Poet & Human Rights Leader Homero Aridjis and “Los MacArturos” Head Public Forum on Mexico’s Violence and Human Rights Crisis

Radio Bilingüe to Convene and Broadcast S.F. Event
Tuesday Jan. 27, 2015

*Press Conference with Homero Aridjis
and “Los MacArturos” MacArthur Foundation Fellows

11 a.m. Tuesday Jan. 27
Mission Cultural Center for Latino Arts,
2868 Mission Street, San Francisco
*Public Forum & National Broadcast
7 p.m. Tuesday Jan. 27
Mission Cultural Center for Latino Arts

Renowned Mexican poet and human rights leader Homero Aridjis will be the featured speaker along with U.S.-based Latino recipients of MacArthur Foundation Fellowships (self-named “Los MacArturos”) in a public forum and dialogue on violence and the human rights crisis in Mexico this Tuesday Jan. 27 from 7 to 9 p.m. at the Mission Cultural Center for Latino Arts, 2868 Mission Street, San Francisco.

Leaders of Mexican and human rights organizations in Northern California will also be present and the public is invited to participate in the dialogue to be conducted in Spanish and English. Doors open at 6:30 and admission is free.

The Radio Bilingüe Latino Public Radio Network is convening and broadcasting the forum live, including simulcast by partner public radio station KBBF FM 89.1 in the North Bay and live stream at radiobilingue.org. Other Bay Area media partners include public radio stations KPOO-FM and KPFA-FM, Spanish-language radio station KIQI-AM, community newspaper El Tecolote, and the Hispanic Information and Telecommunications Network (HITN) national TV Channel. KIQI, KPOO and HITN will broadcast the forum in whole or part on a tape delayed basis.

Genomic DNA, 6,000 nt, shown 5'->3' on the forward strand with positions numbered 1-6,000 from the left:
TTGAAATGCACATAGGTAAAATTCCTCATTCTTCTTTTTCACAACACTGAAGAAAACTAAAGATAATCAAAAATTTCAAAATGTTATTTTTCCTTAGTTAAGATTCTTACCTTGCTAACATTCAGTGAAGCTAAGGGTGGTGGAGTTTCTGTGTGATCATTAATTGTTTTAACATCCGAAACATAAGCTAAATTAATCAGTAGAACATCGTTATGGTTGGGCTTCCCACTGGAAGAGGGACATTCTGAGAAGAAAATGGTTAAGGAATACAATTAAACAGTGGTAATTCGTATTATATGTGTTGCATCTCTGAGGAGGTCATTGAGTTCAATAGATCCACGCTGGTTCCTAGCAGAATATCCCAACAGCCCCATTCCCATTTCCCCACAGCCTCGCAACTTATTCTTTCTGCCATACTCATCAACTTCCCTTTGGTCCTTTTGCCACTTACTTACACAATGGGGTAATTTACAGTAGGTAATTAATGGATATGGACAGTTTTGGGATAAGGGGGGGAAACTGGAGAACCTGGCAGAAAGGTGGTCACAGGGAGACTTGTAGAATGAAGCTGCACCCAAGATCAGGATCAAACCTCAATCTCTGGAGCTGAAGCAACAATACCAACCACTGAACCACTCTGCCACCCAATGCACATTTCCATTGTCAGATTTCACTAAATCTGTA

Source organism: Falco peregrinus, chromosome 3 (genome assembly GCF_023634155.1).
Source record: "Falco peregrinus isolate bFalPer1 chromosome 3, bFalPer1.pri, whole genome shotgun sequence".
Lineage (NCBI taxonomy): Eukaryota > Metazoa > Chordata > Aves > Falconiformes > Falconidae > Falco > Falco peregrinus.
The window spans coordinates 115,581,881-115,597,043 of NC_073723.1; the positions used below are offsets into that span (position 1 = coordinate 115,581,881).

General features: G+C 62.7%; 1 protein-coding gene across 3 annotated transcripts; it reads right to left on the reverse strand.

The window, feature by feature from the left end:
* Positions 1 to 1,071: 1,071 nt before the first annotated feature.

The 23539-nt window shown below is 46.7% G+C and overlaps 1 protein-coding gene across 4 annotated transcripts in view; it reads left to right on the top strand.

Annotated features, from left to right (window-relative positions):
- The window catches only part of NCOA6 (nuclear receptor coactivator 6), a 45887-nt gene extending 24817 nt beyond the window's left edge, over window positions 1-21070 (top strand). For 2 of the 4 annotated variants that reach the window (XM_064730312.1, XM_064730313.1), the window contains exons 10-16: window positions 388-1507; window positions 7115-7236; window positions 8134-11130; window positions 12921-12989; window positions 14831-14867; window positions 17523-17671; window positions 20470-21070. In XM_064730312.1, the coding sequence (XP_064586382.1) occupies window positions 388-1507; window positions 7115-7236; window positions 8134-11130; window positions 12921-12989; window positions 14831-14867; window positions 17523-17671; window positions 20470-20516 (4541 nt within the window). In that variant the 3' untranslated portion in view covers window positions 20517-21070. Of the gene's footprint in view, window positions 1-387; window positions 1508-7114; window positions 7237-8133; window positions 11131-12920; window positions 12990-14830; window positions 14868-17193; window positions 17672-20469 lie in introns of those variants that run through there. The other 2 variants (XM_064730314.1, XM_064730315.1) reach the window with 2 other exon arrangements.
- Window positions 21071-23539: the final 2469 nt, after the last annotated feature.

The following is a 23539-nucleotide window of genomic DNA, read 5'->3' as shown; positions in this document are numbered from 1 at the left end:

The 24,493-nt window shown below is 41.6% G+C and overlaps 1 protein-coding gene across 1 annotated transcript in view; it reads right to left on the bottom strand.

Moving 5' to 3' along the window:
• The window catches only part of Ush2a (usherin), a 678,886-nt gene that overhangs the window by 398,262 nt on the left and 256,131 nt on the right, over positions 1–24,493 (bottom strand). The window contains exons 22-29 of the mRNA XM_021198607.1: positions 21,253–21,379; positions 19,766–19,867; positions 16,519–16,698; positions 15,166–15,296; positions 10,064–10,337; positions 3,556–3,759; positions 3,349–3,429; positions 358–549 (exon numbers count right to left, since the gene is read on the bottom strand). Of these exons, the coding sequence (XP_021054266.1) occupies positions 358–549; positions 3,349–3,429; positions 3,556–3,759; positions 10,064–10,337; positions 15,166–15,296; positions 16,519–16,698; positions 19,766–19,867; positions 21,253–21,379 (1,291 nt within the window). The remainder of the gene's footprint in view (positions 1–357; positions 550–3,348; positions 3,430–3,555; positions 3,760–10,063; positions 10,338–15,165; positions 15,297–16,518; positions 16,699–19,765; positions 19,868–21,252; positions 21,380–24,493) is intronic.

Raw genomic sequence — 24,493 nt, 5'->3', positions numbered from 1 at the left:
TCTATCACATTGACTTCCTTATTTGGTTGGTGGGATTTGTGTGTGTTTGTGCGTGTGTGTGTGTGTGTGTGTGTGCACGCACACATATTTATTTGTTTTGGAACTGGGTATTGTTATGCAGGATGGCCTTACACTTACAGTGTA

Mexico is in the grip of a spiraling wave of violence, corruption and impunity. According to human rights watchdogs, the nation faces its worst human rights crisis since 1968, with some 100,000 murdered and more than 25,000 disappeared since 2006. The recent disappearance of 43 rural students in the state of Guerrero at the hands of Mexican police has detonated months of unprecedented and massive protests in and out of Mexico. The San Francisco Bay Area is home to thousands of families directly impacted and has been the scene of many rallies including calls for change in U.S. Mexican policy connected to Mexico’s violence and asylum for unaccompanied minors fleeing the dangers.

Aridjis, long time environmental and social justice activist on the international stage, recently released his latest novel: Ciudad de Zombis, an indictment of Mexico’s current reality of violence, corruption and terror. He will be joined by members of “Los MacArturos” – Latino and ally recipients of the MacArthur Foundation’s prestigious fellowships – in the dialogue about Mexico’s crisis, future and impact across many borders.

The event is being convened by Radio Bilingüe in partnership with Centro Binacional para el Desarrollo Indígena Oaxaqueño and is funded in part by The California Endowment.

Homero Aridjis Bio

Homero Aridjis is a renowned poet, author, and one of the leading environmentalists of Latin America. He has been elected twice president of International PEN, of which he is now President Emeritus. In 1985, he co-founded and has chaired Grupo de los Cien, a group of writers, artists and scientists, which included Gabriel García Márquez and Octavio Paz. The group has called for the protection of the environment in Mexico, Latin America and the world. He served as Mexico’s ambassador to UNESCO. His most recent novel, Ciudad de Zombis, pictures Mexico’s current reality of violence, corruption, impunity and indifference.

“Los MacArturos” – Latino (and ally) Recipients of MacArthur Foundation Fellowships Expected to Participate in Press Conference and Forum

  • Hugo Morales (Class of 1994, Public Media and Community Affairs, Fresno, CA)
  • Amalia Mesa-Bains, PhD (Class of 1992, Visual Arts, San Juan Bautista, CA)
  • Baldemar Velasquez (Class of 1989, Labor, Toledo, OH)
  • Camilo J. Vergara, PhD (Class of 2002, Photography, Filmmaking, and Television, New York, NY)
  • Ruth Behar, PhD (Class of 1988, Cultural Anthropology, Ann Arbor, MI)
  • Eva Harris, PhD (Class of 1997, Public Health & Medicine, Berkeley, CA)
  • Joan Abrahamson, PhD, JD (Class of 1985, Public Policy, Los Angeles, CA)
  • Mauricio Miller (Class of 2012, Family Independence Initiative, Oakland, CA)
  • Rueben Martinez, PhD (Class of 2004, Education, Santa Ana, CA)
  • Maria Varela (Class of 1990, Economic Development, Albuquerque, NM)
  • Natalia Almada (Class of 2012, Documentary Filmmaking, San Francisco, CA)